- Bixby Home: This is integrated to the home screen of our smartphone, and is an option designed for those who can not use the voice service either for pleasure or because it is not compatible in their country. It is a kind of personal feed where we can integrate applications to access this information in one place. This option has been the least attractive of Bixby, where thanks to it can be easily disabled many users have decided to remove it from their screens, although it keeps appearing every time the button dedicated to Bixby is pressed.
To this was added that within a few months of its release, Samsung announced an update that made the button dedicated to Bixby could be deactivated, a move that some saw as defeat given the inability of Koreans to enter the market of attendees virtual Something that now seek to reverse, or at least calm the waters, with the announcement of Bixby 2.0.
Bixby 2.0: The omnipresent assistant
Samsung mentions that this second version of Bixby will integrate new elements such as ubiquity, personal approach and openness, with which the assistant will be able to expand its reach beyond the smartphone, will improve its ability to “learn” and will open to developers thanks to a new SDK. Something that sounds interesting on paper, the bad news is that we did not have a chance to try it and not even have a demo during the last Samsung Developers Conference. So we’ll have to wait until some time in 2018 to verify that all this is true.
Perhaps one of the most attractive points of Bixby 2.0 is the participation of Viv, who begins to take the reins of development to integrate some of the features we met in 2016 with the impressive prototype of its virtual assistant driven by artificial intelligence. This assistant was able to follow conversations, act “intelligently” according to our location and needs, as well as learn from our actions, do you sound familiar? Yes, they are all the goodness that Samsung sold us with Bixby.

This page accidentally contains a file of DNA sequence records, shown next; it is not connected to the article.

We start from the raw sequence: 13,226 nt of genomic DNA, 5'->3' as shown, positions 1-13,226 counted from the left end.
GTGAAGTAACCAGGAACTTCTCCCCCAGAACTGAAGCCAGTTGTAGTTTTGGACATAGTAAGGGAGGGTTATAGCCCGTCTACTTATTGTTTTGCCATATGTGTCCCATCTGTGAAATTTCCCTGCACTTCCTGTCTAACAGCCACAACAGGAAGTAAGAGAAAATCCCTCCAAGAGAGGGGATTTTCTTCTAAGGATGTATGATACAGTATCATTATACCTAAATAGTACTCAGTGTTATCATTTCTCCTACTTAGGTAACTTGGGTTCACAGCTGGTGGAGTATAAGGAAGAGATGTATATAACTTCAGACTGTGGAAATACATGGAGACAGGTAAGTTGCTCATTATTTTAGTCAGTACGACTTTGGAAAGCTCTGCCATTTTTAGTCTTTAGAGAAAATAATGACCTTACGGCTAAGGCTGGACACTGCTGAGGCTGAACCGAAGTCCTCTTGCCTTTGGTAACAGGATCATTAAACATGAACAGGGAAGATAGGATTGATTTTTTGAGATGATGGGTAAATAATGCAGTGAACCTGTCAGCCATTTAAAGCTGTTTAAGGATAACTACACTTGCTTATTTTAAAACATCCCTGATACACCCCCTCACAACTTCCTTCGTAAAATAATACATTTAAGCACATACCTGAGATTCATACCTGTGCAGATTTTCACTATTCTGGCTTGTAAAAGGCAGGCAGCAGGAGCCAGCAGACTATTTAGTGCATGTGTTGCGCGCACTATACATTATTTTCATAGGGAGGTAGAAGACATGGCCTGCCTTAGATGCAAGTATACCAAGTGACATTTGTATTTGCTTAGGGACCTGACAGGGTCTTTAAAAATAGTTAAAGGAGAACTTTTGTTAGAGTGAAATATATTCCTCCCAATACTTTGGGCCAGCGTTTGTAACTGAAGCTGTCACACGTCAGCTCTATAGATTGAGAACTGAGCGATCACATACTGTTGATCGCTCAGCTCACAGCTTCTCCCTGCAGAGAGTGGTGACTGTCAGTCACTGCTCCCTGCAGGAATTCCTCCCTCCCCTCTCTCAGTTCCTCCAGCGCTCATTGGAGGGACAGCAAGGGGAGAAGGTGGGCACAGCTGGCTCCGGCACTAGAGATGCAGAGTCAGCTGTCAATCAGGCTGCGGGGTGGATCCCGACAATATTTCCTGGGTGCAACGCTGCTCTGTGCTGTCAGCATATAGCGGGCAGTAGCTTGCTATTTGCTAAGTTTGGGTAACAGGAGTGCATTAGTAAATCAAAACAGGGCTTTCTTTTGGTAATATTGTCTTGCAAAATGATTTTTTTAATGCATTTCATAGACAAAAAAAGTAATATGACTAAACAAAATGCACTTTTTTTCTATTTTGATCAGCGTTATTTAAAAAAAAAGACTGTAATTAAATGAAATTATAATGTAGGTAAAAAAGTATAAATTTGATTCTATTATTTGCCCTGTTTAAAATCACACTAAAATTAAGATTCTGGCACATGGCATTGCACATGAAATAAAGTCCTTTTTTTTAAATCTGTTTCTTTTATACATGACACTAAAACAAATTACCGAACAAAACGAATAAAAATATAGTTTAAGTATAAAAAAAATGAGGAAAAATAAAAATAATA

Another key point is that Bixby debuts something they have dubbed ‘Bixby Brain’, with which, according to Samsung, will be able to support more devices, more languages and more services. Broadly speaking, Samsung seems to want a new approach and continuation towards a global assistant that would not be limited to smartphones or speakers, so fashionable nowadays, but to any connected device.
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The challenges and objectives of Bixby
Taking advantage of our visit to San Francisco for the Samsung Developers Conference (SDC 2017), we spoke with some intelligence officers and Bixby within the company, this with the aim of trying to understand what they are doing to win the growing battle within the market of personal assistants, virtual, and now “smart”.
Brad Park, vice president of mobile communication, as well as some members of Samsung’s strategic intelligence division gave us a brief overview of the challenges and objectives they have with Bixby 2.0, which will be released sometime during 2018.